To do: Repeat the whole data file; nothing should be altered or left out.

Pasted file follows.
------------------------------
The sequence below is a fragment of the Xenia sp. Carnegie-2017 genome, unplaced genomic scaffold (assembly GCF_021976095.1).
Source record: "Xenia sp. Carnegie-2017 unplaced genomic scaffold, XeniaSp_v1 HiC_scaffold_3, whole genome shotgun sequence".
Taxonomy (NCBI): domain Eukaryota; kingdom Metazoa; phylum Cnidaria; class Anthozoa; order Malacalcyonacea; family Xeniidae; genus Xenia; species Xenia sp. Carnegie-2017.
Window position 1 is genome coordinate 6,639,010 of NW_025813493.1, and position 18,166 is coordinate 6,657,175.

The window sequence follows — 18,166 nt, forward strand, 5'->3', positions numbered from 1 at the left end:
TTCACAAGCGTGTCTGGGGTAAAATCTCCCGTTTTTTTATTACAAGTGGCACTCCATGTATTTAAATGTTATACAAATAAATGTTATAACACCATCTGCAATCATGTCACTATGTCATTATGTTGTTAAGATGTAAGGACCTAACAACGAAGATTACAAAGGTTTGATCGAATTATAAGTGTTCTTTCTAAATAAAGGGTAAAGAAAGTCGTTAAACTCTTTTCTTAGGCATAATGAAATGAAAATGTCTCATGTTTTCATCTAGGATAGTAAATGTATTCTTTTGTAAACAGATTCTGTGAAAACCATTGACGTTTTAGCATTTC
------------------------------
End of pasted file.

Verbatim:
The sequence below is a fragment of the Xenia sp. Carnegie-2017 genome, unplaced genomic scaffold (assembly GCF_021976095.1).
Source record: "Xenia sp. Carnegie-2017 unplaced genomic scaffold, XeniaSp_v1 HiC_scaffold_3, whole genome shotgun sequence".
Taxonomy (NCBI): domain Eukaryota; kingdom Metazoa; phylum Cnidaria; class Anthozoa; order Malacalcyonacea; family Xeniidae; genus Xenia; species Xenia sp. Carnegie-2017.
Window position 1 is genome coordinate 6,639,010 of NW_025813493.1, and position 18,166 is coordinate 6,657,175.

The window sequence follows — 18,166 nt, forward strand, 5'->3', positions numbered from 1 at the left end:
TTCACAAGCGTGTCTGGGGTAAAATCTCCCGTTTTTTTATTACAAGTGGCACTCCATGTATTTAAATGTTATACAAATAAATGTTATAACACCATCTGCAATCATGTCACTATGTCATTATGTTGTTAAGATGTAAGGACCTAACAACGAAGATTACAAAGGTTTGATCGAATTATAAGTGTTCTTTCTAAATAAAGGGTAAAGAAAGTCGTTAAACTCTTTTCTTAGGCATAATGAAATGAAAATGTCTCATGTTTTCATCTAGGATAGTAAATGTATTCTTTTGTAAACAGATTCTGTGAAAACCATTGACGTTTTAGCATTTC